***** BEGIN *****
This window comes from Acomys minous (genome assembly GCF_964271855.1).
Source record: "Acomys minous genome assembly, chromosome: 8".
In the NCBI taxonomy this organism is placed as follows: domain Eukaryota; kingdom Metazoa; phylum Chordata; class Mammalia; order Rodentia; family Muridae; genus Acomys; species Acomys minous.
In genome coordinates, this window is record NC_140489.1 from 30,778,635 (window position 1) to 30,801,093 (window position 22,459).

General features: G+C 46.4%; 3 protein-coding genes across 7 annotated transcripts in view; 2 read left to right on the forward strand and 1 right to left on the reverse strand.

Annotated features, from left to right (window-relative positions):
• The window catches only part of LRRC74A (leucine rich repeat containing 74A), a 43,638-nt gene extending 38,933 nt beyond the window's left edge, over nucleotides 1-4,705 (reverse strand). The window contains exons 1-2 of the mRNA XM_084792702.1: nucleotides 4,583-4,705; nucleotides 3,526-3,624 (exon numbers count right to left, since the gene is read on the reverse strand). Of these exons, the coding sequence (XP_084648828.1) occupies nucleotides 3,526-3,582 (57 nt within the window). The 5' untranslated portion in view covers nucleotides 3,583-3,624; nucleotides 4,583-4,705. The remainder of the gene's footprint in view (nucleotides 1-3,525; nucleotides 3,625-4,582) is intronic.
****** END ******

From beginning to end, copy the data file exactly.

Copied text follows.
This window comes from Acomys minous (genome assembly GCF_964271855.1).
Source record: "Acomys minous genome assembly, chromosome: 8".
In the NCBI taxonomy this organism is placed as follows: domain Eukaryota; kingdom Metazoa; phylum Chordata; class Mammalia; order Rodentia; family Muridae; genus Acomys; species Acomys minous.
In genome coordinates, this window is record NC_140489.1 from 30,778,635 (window position 1) to 30,801,093 (window position 22,459).

General features: G+C 46.4%; 3 protein-coding genes across 7 annotated transcripts in view; 2 read left to right on the forward strand and 1 right to left on the reverse strand.

Annotated features, from left to right (window-relative positions):
• The window catches only part of LRRC74A (leucine rich repeat containing 74A), a 43,638-nt gene extending 38,933 nt beyond the window's left edge, over nucleotides 1-4,705 (reverse strand). The window contains exons 1-2 of the mRNA XM_084792702.1: nucleotides 4,583-4,705; nucleotides 3,526-3,624 (exon numbers count right to left, since the gene is read on the reverse strand). Of these exons, the coding sequence (XP_084648828.1) occupies nucleotides 3,526-3,582 (57 nt within the window). The 5' untranslated portion in view covers nucleotides 3,583-3,624; nucleotides 4,583-4,705. The remainder of the gene's footprint in view (nucleotides 1-3,525; nucleotides 3,625-4,582) is intronic.